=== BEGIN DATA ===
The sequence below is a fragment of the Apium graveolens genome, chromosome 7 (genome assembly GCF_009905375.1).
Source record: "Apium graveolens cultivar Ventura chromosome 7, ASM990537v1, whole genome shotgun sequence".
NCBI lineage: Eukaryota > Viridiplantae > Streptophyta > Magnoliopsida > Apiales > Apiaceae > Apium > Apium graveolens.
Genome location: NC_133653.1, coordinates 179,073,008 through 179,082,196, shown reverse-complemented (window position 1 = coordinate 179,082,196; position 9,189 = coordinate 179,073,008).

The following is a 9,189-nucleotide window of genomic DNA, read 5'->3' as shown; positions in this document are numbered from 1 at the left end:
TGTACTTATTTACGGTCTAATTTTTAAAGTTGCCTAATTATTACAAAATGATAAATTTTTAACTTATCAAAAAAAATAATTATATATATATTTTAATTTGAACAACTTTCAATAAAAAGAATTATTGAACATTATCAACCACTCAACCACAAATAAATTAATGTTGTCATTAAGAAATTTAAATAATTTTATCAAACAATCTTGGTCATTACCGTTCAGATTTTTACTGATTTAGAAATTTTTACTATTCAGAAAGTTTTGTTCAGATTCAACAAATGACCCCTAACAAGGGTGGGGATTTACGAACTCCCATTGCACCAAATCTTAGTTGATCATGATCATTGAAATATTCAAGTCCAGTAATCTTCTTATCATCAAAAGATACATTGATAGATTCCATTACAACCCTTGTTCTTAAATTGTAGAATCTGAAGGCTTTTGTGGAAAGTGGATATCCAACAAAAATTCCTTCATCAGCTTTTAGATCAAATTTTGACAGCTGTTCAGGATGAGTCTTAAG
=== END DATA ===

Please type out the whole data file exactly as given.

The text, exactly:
The sequence below is a fragment of the Apium graveolens genome, chromosome 7 (genome assembly GCF_009905375.1).
Source record: "Apium graveolens cultivar Ventura chromosome 7, ASM990537v1, whole genome shotgun sequence".
NCBI lineage: Eukaryota > Viridiplantae > Streptophyta > Magnoliopsida > Apiales > Apiaceae > Apium > Apium graveolens.
Genome location: NC_133653.1, coordinates 179,073,008 through 179,082,196, shown reverse-complemented (window position 1 = coordinate 179,082,196; position 9,189 = coordinate 179,073,008).

The following is a 9,189-nucleotide window of genomic DNA, read 5'->3' as shown; positions in this document are numbered from 1 at the left end:
TGTACTTATTTACGGTCTAATTTTTAAAGTTGCCTAATTATTACAAAATGATAAATTTTTAACTTATCAAAAAAAATAATTATATATATATTTTAATTTGAACAACTTTCAATAAAAAGAATTATTGAACATTATCAACCACTCAACCACAAATAAATTAATGTTGTCATTAAGAAATTTAAATAATTTTATCAAACAATCTTGGTCATTACCGTTCAGATTTTTACTGATTTAGAAATTTTTACTATTCAGAAAGTTTTGTTCAGATTCAACAAATGACCCCTAACAAGGGTGGGGATTTACGAACTCCCATTGCACCAAATCTTAGTTGATCATGATCATTGAAATATTCAAGTCCAGTAATCTTCTTATCATCAAAAGATACATTGATAGATTCCATTACAACCCTTGTTCTTAAATTGTAGAATCTGAAGGCTTTTGTGGAAAGTGGATATCCAACAAAAATTCCTTCATCAGCTTTTAGATCAAATTTTGACAGCTGTTCAGGATGAGTCTTAAG